Residents of Benimaclet barrio were the first in Valencia to openly protest against “botellones” that take place almost every night in this neighbourhood.
Residents from Valencia’s Benimaclet neighbourhood gathered on Saturday morning to protest against botellones (street drinking and partying), demanding that the people who live in the area be respected. They have declared the current situation unsustainable and have requested assistance from the City and the police.
This is the latest in a series of protests across Spain against “botellones,” a unique social phenomenon that gripped the country after the state of emergency was lifted. For months, an army of psychologists, sociologists, and, above all, journalists tried and failed to explain the reasons for the extreme popularity of “botellones” in Spain. While there is no definitive answer to the question “why,” “how” is much easier to explain, thanks to the popularity and reach of social media platforms.
This Saturday, the first Valencian anti-botellon protest was held in Benimaclet, whose residents said enough is enough. The rally lasted from 9 a.m. to noon on Plaza de Benimaclet, with a clear message – the Ayuntamiento and the Police must act.
In a couple of articles published in the local press, the residents stated that it is impossible to sleep at night due to the tremendous noise coming from the main square and a field near Calle de la Murta. But loud music isn’t the only issue; the square and streets would smell of urine in the morning, as they were littered with cans and bottles. And this happens night after night, with only Monday and Tuesday nights registering less activity.
Although the police have begun to scrutinise this strange problem, homeowners believe that policing the area could only be a temporary solution. Nobody expects police to patrol all hours of the day and night, and without affordable leisure options for youth and adults, hardly anything will improve. Because of its proximity to universities and good traffic connections, Benimaclet is known as a very popular barrio among students, so it is hard to expect that this situation might change.
Botellones are also becoming an issue in areas with large student populations throughout Spain, and Benimaclet is no exception.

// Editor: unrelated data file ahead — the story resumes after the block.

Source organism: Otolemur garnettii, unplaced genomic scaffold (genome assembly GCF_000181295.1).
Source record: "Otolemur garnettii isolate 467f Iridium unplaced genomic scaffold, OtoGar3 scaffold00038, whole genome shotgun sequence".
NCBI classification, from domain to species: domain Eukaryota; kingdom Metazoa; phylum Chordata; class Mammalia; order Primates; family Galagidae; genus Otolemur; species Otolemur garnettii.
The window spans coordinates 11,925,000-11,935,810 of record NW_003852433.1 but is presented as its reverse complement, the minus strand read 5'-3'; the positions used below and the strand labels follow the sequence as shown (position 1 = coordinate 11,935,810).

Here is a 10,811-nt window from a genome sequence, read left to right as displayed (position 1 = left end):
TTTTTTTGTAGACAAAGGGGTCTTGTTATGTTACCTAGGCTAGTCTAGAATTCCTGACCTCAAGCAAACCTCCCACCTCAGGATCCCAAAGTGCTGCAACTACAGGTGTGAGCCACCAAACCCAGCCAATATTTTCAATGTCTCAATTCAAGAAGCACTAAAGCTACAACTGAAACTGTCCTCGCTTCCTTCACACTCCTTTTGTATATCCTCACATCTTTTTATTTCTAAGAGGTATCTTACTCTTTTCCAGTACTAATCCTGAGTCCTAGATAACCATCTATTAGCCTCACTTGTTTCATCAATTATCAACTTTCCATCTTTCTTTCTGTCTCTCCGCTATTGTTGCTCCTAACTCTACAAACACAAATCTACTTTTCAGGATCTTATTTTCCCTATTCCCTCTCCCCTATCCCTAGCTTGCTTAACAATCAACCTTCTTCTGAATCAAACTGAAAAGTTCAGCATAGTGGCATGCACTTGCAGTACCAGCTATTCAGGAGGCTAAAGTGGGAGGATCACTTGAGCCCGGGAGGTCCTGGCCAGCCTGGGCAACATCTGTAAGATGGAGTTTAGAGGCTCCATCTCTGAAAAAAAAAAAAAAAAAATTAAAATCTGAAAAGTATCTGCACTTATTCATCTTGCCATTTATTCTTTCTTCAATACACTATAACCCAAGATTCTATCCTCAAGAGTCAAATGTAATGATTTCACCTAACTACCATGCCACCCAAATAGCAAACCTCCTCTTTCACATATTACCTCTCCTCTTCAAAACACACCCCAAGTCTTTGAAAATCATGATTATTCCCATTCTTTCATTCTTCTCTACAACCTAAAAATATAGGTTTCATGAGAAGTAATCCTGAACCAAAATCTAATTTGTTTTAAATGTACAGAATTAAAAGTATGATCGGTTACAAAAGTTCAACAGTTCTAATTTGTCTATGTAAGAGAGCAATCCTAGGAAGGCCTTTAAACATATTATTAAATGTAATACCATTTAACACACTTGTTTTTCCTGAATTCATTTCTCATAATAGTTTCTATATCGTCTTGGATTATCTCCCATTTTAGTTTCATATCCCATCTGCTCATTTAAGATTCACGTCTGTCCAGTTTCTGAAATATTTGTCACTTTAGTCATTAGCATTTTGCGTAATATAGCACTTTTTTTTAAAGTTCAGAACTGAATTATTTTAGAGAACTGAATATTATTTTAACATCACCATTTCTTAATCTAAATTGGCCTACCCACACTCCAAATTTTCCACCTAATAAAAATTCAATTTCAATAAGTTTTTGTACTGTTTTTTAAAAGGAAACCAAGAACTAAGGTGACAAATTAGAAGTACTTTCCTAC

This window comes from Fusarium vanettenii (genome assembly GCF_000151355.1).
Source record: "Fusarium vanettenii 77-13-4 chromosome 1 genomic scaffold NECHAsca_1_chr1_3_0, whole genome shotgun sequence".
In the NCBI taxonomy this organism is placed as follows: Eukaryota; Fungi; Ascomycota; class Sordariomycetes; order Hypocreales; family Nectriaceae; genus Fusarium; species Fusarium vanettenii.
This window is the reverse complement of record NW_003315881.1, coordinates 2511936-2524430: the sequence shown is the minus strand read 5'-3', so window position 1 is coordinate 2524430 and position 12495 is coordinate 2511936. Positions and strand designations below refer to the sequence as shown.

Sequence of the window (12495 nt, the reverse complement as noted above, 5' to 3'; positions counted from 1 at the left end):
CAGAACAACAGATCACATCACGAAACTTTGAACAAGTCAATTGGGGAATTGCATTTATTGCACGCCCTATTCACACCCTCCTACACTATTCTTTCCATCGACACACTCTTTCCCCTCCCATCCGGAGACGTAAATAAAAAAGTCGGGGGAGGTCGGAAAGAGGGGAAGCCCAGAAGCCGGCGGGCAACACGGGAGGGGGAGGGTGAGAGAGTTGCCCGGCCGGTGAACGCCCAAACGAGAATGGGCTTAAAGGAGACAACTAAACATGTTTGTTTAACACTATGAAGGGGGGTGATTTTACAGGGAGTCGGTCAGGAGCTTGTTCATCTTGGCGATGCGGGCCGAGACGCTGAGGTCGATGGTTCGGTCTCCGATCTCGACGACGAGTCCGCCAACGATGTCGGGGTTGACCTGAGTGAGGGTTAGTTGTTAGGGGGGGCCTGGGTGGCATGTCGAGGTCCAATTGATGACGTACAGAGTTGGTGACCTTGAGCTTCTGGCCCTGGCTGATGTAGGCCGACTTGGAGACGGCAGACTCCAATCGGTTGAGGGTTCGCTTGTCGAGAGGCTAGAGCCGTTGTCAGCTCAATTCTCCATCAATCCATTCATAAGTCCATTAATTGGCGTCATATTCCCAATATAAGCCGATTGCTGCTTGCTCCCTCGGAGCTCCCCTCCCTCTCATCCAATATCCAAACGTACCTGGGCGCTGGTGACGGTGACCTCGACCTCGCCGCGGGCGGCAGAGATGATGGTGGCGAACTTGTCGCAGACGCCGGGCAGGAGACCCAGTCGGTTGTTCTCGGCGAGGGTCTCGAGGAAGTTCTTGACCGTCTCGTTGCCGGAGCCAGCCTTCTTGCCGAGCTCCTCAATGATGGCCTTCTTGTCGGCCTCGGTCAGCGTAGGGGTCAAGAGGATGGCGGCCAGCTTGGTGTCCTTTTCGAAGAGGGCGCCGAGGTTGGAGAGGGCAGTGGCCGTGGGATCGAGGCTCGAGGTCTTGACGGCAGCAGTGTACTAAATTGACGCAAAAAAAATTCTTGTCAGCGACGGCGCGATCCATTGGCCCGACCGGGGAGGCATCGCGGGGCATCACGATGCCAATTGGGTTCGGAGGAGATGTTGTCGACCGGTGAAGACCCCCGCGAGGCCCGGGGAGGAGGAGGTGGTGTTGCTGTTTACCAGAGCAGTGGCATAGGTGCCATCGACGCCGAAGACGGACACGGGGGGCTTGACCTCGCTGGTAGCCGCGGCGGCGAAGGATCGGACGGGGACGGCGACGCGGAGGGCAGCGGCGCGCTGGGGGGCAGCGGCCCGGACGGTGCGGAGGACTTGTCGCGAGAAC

Even if the Police and City Council were keen, combating “botellon” culture would be difficult. It is a completely new social phenomenon, viewed as a low-cost alternative to drinking in bars and clubs (a prohibitively expensive activity in post-covid times). Aside from being a sign of an economic crisis and harsh financial reality for many young people, it is regarded as a form of social revolt. The outlook for young people is bleak, particularly in Spain. It is not surprising that, once the police intervened, some of the “botellon” parties devolved into a strong social protest, and in some cases, a physical conflict.
Resolving the botellones issue would also pose a significant political risk to any political party determined to see it through. Some of the botellones that police dispersed were on the verge of causing massive social unrest, the last thing anyone needs in these difficult times. This is probably why, rather than looking into the causes of the problem, many officials in Spain are happy to suggest that cities arrange special venues that would host “botellones,” far from areas where the noise might cause the disturbance.
Residents of Benimaclet are the first to demand that their rights be respected, and they will not be the last. However, because no one can offer a solution at the moment, it appears that “botellones” are here to stay